So we started compiling a list of names, administrative units, institutions, issues etc. in accordance to the instructions of the GC editors. We envisioned these would serve as biographies, history of institutions, places, ideas, administrative units and even theological cum social issues.

By the time we were done with the lists, we had about 500 entries. Then we began the uphill task of finding authors. Who will write these entries? It was at this moment that I realized the magnitude of what I had gotten myself into. But I was not ready to bulge because I was not alone. In fact just as the African proverb says: if you want to walk fast walk alone. If you want to walk far, walk together.

Together with the two regional editors at Friedensau, I went full plunge into the river of encyclopedia production, albeit part time. Then the first EDCOM meeting in January 2016 was held at the GC. There I got to meet other reliable scholars and some retired administrators involved with the project. There I got to see the whole picture. It was not just about the EUD and ESD, but about the other 11 Divisions—the world. This meant about 10,000 entries/articles for the said project.[1] There, the privilege of being the youngest member of the team sent viral adrenaline into my head. I came back from the first EDCOM meeting stoked, energized, empowered and feeling “well, this wall will come down someday!”

As months came rushing by, the Friedensau Regional Office also made progress and began expanding. We started commissioning authors, got a website.[2] Then we discovered that Dr. Heinz had gathered a lot of information in the past on several entries. A German student assistant was hired and later replaced by a Ghanaian. To add to this workforce, a Graduate volunteer research assistant with a good academic background and knowledge of Adventist history (graduating from Friedensau) will come on board this April.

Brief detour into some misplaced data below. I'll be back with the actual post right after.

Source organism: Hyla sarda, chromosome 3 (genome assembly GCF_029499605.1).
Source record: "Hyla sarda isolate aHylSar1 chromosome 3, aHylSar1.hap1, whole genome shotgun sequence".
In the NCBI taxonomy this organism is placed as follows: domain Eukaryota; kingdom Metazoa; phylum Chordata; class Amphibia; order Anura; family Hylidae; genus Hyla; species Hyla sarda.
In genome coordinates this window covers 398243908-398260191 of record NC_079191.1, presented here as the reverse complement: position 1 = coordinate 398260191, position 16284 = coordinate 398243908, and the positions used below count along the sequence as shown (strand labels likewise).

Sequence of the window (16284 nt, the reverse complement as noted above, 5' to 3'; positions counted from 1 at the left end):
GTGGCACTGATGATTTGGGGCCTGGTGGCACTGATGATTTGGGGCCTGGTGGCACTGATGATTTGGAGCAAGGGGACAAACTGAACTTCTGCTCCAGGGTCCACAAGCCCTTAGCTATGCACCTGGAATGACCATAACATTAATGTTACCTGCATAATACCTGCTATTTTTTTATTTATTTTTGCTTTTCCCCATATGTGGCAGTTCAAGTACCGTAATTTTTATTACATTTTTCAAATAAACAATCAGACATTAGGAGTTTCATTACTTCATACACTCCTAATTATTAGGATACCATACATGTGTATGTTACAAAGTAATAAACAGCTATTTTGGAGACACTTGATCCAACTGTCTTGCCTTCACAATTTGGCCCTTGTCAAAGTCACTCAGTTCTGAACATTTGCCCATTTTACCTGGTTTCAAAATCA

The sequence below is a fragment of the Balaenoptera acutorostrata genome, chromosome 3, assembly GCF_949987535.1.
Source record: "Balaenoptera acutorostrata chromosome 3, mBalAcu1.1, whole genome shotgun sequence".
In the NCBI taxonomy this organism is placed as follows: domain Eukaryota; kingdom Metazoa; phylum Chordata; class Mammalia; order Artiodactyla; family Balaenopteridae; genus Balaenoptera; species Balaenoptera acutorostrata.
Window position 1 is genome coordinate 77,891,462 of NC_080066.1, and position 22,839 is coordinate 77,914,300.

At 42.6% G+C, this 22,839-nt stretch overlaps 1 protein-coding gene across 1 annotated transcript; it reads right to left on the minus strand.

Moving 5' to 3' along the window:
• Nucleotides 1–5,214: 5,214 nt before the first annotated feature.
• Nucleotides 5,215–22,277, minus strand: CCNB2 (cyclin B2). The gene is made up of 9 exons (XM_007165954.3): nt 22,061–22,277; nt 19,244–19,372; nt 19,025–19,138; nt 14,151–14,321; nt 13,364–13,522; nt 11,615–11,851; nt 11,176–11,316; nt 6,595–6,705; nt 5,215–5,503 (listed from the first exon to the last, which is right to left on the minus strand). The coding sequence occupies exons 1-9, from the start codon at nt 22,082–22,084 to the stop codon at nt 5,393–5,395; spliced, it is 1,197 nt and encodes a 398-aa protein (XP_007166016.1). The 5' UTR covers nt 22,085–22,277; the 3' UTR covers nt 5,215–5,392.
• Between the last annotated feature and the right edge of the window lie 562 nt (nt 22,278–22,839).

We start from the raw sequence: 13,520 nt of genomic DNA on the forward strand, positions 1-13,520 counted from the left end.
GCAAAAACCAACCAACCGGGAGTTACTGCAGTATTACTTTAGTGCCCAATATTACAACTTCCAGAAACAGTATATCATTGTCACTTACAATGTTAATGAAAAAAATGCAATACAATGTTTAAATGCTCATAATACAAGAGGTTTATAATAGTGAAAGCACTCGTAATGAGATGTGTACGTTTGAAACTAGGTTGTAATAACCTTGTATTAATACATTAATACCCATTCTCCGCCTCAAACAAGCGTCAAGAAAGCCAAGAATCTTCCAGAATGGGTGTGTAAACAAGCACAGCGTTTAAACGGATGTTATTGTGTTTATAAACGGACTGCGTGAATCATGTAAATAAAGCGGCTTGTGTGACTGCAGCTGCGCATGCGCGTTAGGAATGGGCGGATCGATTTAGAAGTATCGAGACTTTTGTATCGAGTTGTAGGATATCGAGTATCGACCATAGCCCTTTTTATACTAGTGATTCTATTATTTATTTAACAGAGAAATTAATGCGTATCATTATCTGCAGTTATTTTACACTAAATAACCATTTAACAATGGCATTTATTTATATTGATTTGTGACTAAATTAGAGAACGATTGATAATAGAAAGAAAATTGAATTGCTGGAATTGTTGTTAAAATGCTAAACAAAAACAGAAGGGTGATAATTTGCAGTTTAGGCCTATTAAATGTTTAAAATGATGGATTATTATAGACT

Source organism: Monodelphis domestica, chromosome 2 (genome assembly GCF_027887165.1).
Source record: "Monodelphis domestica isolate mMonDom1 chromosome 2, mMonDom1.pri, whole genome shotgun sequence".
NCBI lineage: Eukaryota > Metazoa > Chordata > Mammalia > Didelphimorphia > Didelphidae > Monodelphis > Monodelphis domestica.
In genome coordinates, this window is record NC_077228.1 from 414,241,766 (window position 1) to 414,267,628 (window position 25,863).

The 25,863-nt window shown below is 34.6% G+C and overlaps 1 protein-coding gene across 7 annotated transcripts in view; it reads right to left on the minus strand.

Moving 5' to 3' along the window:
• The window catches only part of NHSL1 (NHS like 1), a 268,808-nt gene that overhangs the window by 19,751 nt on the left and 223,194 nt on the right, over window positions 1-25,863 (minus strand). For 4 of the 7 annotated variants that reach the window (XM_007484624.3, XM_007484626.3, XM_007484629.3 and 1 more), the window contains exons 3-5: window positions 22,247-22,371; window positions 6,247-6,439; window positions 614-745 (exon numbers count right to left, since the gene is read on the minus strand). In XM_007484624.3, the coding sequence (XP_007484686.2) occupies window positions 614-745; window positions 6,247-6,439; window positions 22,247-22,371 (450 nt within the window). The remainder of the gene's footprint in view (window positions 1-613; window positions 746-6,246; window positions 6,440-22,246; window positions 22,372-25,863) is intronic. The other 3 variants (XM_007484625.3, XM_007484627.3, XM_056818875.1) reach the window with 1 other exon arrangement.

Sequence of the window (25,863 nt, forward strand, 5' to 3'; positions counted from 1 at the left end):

Articles have started coming in. Some finished. Others in review! At the moment, although a larger part of the entries are in the process of writing/research (ca.200), the EUD and ESD section has about 40 articles under review with about 10 completed articles. To finish some of the articles, the Institute of Adventist Studies has dedicated its Third International Biannual Symposium (April 23-26, 2018) to some “Issues” entries specifically related to Adventist history in Europe. The papers to be presented will be in three main areas: (1) European Adventists and the Public, (2) European Adventists and “the Others,” (3) European Adventists and the Adventist Tradition. The conference language is English. In addition, an Encyclopedia’s Writer’s workshop will be held on the day the symposium begins.

It is two years since the first ESDA EDCOM meeting. Two were held in 2017 and another in February 2018. These years have been unusual. Just like the spring of this year, I still cannot believe I am part of the ESDA team. I still cannot believe the success we have recorded so far. Because I doubt all these, I have rested on the fact that this project has been taken care of by God through the agents pushing it towards completion. Yes, we still need authors, volunteers, assistants to do a better job. The funding may not permit all these. But if you are reading this, you can share it. Spread the word like wildfire. If you are interested in this project and wish to help in some way, contact us. Most importantly, pray for us that God will keep this task going to completion for his own glory.